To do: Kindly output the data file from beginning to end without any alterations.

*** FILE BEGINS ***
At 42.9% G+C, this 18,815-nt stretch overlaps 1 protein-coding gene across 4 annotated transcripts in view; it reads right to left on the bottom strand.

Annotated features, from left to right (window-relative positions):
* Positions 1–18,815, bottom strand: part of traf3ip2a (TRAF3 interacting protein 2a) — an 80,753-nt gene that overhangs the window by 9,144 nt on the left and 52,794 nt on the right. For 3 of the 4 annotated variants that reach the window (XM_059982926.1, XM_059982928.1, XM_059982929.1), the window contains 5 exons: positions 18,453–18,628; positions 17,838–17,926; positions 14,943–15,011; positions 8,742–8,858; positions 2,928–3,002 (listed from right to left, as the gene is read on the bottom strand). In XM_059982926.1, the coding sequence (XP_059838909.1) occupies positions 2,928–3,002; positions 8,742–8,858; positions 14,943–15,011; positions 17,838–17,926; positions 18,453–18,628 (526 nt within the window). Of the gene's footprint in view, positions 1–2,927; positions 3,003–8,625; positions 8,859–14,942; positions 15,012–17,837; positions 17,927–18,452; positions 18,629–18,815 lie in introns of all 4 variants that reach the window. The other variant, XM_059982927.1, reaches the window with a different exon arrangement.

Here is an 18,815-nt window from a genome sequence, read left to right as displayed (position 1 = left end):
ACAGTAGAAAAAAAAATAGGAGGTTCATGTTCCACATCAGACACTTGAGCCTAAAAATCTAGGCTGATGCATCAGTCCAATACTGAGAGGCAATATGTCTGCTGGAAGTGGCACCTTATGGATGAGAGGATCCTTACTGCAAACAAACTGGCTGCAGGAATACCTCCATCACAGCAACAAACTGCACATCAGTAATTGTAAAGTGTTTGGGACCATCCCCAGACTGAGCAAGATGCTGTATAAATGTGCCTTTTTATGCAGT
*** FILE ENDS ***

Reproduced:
At 42.9% G+C, this 18,815-nt stretch overlaps 1 protein-coding gene across 4 annotated transcripts in view; it reads right to left on the bottom strand.

Annotated features, from left to right (window-relative positions):
* Positions 1–18,815, bottom strand: part of traf3ip2a (TRAF3 interacting protein 2a) — an 80,753-nt gene that overhangs the window by 9,144 nt on the left and 52,794 nt on the right. For 3 of the 4 annotated variants that reach the window (XM_059982926.1, XM_059982928.1, XM_059982929.1), the window contains 5 exons: positions 18,453–18,628; positions 17,838–17,926; positions 14,943–15,011; positions 8,742–8,858; positions 2,928–3,002 (listed from right to left, as the gene is read on the bottom strand). In XM_059982926.1, the coding sequence (XP_059838909.1) occupies positions 2,928–3,002; positions 8,742–8,858; positions 14,943–15,011; positions 17,838–17,926; positions 18,453–18,628 (526 nt within the window). Of the gene's footprint in view, positions 1–2,927; positions 3,003–8,625; positions 8,859–14,942; positions 15,012–17,837; positions 17,927–18,452; positions 18,629–18,815 lie in introns of all 4 variants that reach the window. The other variant, XM_059982927.1, reaches the window with a different exon arrangement.

Here is an 18,815-nt window from a genome sequence, read left to right as displayed (position 1 = left end):
ACAGTAGAAAAAAAAATAGGAGGTTCATGTTCCACATCAGACACTTGAGCCTAAAAATCTAGGCTGATGCATCAGTCCAATACTGAGAGGCAATATGTCTGCTGGAAGTGGCACCTTATGGATGAGAGGATCCTTACTGCAAACAAACTGGCTGCAGGAATACCTCCATCACAGCAACAAACTGCACATCAGTAATTGTAAAGTGTTTGGGACCATCCCCAGACTGAGCAAGATGCTGTATAAATGTGCCTTTTTATGCAGT